On Wednesday, President Barack Obama's proposed budget will be unveiled, and it includes changes to the way Medicare and Social Security adjustments are calculated. A new survey by New Yorkers over the age of 50 indicates seniors are outraged that entitlement programs are on the table. NY1's Cheryl Wills filed the following report.
When word leaked that President Obama's upcoming budget plan included proposed changes to Social Security and Medicare it drew stinging criticism from senior groups like AARP.
"Seniors are not a budget item line, nor are veterans," said AARP New York State Director Beth Finkel.
It's widely reported that Obama's proposal to reduce the deficit includes replacing cost of living increases with "chained CPI" or consumer price index reductions.
"In this formula, they leave out utilities, they leave out health care costs, and they leave out prescription drug costs. And we know this is not about choosing to buy steak and then you buy chicken because your budget is reduced," Finkel said.
AARP officials say cuts would be devastating to senior citizens, veterans and the disabled population, costing New York State some $8.5 billion in cuts. When you break it down borough by borough residents in Queens, Brooklyn and Manhattan who depend on benefits get hit the hardest:
• Queens: $701 million
• Brooklyn: $645 million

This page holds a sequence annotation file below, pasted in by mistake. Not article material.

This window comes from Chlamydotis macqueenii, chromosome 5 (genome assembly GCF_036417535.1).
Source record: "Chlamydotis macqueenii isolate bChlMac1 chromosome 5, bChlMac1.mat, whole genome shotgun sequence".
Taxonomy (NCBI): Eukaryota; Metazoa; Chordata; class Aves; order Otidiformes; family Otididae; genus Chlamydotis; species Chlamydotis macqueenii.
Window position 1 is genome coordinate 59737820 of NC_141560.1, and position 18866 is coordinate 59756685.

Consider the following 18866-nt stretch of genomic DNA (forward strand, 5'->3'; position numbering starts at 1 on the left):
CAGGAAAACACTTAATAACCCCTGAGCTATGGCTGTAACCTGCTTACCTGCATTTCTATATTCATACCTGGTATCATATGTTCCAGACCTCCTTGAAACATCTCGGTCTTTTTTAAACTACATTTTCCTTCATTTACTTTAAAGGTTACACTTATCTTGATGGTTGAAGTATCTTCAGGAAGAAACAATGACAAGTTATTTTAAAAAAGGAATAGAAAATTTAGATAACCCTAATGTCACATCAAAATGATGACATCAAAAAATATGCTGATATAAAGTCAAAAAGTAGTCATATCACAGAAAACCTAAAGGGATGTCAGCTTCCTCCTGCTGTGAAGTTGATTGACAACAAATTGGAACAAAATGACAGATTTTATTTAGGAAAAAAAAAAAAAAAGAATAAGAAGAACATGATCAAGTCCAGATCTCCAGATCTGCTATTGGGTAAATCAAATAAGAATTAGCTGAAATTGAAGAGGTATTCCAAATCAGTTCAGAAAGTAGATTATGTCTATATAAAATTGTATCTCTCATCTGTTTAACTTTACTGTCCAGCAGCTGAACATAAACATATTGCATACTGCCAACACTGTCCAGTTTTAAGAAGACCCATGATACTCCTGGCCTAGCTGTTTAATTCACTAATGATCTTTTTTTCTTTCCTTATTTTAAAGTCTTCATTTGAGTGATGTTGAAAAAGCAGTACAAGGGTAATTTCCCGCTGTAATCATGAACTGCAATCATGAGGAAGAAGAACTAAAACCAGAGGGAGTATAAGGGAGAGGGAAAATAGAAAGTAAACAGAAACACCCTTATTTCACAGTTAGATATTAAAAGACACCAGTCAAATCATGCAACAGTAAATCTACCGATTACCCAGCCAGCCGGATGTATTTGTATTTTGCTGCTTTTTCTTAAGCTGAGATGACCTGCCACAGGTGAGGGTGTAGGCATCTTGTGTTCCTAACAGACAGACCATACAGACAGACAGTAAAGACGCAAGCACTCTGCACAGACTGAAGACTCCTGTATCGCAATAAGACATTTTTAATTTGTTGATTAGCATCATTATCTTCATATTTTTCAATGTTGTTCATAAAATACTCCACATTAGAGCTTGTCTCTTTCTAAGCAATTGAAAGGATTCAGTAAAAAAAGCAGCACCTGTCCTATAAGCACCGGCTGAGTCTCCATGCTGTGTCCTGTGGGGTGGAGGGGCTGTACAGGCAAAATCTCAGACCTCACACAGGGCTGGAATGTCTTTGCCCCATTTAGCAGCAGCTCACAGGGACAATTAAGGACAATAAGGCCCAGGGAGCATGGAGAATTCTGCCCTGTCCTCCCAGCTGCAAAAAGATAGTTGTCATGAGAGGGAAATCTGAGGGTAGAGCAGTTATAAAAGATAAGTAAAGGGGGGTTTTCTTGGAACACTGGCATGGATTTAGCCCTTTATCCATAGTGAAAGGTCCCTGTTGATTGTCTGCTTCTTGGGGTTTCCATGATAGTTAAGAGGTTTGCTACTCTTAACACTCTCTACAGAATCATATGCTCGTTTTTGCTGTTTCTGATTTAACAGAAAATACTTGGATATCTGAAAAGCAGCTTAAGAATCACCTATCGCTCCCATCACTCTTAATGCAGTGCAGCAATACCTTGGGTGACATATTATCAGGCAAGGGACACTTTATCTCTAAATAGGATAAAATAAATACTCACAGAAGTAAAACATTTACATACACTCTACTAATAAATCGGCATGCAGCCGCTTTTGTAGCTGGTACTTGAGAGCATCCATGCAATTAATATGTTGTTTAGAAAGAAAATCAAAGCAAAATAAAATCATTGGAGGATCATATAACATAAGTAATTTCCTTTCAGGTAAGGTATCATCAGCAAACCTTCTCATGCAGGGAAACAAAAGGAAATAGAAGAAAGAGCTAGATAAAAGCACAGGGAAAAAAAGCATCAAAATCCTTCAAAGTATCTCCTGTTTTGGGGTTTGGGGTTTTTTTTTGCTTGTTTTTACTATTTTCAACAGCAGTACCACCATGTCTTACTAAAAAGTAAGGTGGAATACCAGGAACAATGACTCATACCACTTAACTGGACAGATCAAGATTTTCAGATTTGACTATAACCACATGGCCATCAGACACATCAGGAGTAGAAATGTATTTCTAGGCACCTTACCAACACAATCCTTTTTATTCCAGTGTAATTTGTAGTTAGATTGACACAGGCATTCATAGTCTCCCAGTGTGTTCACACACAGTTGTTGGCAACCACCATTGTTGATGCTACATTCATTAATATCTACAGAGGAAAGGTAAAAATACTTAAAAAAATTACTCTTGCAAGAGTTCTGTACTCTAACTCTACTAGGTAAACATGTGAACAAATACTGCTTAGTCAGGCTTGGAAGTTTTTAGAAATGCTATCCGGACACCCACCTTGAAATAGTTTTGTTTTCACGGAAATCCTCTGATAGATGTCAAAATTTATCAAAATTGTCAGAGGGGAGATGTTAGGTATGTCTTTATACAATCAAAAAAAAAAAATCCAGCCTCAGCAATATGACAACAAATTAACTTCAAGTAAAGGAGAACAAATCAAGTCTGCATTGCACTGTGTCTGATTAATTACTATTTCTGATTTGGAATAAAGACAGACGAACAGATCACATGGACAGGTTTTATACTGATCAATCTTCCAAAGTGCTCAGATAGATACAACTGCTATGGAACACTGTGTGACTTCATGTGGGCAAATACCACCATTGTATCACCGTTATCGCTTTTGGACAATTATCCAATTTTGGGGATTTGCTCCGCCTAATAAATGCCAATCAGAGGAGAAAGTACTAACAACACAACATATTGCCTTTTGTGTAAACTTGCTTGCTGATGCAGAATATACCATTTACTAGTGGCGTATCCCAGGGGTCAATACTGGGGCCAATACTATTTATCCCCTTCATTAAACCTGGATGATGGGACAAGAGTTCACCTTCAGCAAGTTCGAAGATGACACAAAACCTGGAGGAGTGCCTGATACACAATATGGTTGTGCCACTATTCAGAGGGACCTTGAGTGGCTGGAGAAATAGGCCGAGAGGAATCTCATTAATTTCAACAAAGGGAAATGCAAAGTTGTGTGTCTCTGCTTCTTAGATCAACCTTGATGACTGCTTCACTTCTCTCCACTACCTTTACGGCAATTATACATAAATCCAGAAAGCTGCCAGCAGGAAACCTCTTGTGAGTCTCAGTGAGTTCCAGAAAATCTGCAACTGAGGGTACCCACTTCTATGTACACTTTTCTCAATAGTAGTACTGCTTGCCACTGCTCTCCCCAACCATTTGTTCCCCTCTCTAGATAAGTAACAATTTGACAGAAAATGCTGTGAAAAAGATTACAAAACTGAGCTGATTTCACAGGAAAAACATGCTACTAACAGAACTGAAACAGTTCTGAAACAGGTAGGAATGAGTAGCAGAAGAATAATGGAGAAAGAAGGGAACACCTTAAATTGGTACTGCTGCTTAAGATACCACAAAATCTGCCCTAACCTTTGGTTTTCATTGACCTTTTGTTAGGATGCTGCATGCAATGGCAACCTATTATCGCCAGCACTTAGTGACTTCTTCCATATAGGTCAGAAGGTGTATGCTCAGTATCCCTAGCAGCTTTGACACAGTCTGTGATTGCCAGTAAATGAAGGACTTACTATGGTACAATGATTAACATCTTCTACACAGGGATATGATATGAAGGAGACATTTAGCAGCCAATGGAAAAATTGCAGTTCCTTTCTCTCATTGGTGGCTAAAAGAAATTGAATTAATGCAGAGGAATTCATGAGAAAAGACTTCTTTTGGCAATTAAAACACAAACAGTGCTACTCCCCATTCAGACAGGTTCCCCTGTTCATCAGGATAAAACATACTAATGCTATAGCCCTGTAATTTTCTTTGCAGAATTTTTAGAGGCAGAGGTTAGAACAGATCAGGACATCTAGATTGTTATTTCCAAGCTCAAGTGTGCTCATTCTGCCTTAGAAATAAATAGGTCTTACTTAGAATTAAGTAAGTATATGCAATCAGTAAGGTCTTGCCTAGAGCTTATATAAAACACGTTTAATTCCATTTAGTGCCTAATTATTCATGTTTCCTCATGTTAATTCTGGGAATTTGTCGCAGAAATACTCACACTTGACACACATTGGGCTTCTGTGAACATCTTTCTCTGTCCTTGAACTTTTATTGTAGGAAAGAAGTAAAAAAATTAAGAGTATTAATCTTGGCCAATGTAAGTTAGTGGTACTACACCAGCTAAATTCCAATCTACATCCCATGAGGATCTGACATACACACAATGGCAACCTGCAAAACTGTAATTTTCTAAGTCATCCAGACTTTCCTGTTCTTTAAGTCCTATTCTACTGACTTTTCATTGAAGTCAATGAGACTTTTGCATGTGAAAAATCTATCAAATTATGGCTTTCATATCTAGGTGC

• Manhattan: $600 million
• Bronx: $369 million
• Staten Island: $210 million
A new survey from AARP membership shows seven in 10 New York City voters over the age of 50 oppose changing the way the Social Security cost of living adjustment is calculated; 67 percent of seniors surveyed say they will be less favorable towards their member of congress if they support the chained CPI proposal.
"One out of every five New York City seniors is living below the poverty line. So there are people who are going to make difficult decisions should their resources be reduced," Finkel said.
In return for changes to Medicare and Social Security President Obama reportedly wants tax increases on corporations and the wealthy.
President Obama's full budget proposal will be released on Wednesday.
Woelfel Research, an independent research firm, conducted 1,000 interviews of registered voters age 50+ in the State of New York. The survey fielded March 27 - April 3, 2013.
The margin of sampling error is +/- 4.4 percent.
To learn more about the survey visit www.aarp.org/ny.